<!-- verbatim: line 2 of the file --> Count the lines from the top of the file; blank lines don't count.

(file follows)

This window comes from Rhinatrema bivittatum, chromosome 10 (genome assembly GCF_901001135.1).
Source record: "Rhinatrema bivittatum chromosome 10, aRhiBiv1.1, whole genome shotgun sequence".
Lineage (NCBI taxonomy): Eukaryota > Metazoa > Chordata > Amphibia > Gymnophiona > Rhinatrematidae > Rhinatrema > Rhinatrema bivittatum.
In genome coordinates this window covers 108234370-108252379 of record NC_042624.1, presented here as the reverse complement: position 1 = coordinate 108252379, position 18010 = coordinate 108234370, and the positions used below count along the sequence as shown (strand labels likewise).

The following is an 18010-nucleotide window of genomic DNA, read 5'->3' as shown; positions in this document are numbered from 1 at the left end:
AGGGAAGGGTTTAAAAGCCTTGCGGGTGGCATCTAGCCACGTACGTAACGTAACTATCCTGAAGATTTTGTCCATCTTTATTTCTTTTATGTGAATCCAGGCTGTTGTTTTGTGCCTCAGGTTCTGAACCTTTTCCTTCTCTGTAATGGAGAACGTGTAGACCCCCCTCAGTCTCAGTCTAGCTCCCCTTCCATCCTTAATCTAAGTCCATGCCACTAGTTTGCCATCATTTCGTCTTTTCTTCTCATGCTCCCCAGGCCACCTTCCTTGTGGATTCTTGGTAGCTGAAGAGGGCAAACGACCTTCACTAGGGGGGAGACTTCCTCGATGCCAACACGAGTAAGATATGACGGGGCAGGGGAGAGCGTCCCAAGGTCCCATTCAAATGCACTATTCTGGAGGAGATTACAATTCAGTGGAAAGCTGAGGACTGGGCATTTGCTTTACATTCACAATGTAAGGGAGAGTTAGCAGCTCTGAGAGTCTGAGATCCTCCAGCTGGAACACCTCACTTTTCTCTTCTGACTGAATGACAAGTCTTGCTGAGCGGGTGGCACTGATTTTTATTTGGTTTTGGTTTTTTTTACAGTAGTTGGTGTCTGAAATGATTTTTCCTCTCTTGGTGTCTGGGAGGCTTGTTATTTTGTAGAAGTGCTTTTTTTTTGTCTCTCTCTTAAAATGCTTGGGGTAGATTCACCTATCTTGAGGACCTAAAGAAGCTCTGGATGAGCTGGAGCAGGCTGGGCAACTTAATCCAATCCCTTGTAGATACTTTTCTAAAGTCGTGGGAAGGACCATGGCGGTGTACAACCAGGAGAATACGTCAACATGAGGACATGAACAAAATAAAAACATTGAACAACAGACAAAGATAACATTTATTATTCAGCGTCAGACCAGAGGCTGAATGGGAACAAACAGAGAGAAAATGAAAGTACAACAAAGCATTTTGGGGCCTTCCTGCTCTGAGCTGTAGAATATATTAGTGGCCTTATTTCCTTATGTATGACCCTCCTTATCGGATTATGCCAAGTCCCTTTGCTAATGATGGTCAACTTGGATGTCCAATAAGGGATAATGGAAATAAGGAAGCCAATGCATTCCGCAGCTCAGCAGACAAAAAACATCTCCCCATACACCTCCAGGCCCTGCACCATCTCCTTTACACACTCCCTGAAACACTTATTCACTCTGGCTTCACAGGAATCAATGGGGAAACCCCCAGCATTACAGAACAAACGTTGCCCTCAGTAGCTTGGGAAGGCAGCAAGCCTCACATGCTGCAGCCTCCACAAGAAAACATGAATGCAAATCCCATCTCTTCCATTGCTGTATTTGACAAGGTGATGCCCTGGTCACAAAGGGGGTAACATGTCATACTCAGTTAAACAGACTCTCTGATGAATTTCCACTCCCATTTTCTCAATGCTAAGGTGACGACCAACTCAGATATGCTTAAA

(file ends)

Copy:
Source record: "Rhinatrema bivittatum chromosome 10, aRhiBiv1.1, whole genome shotgun sequence".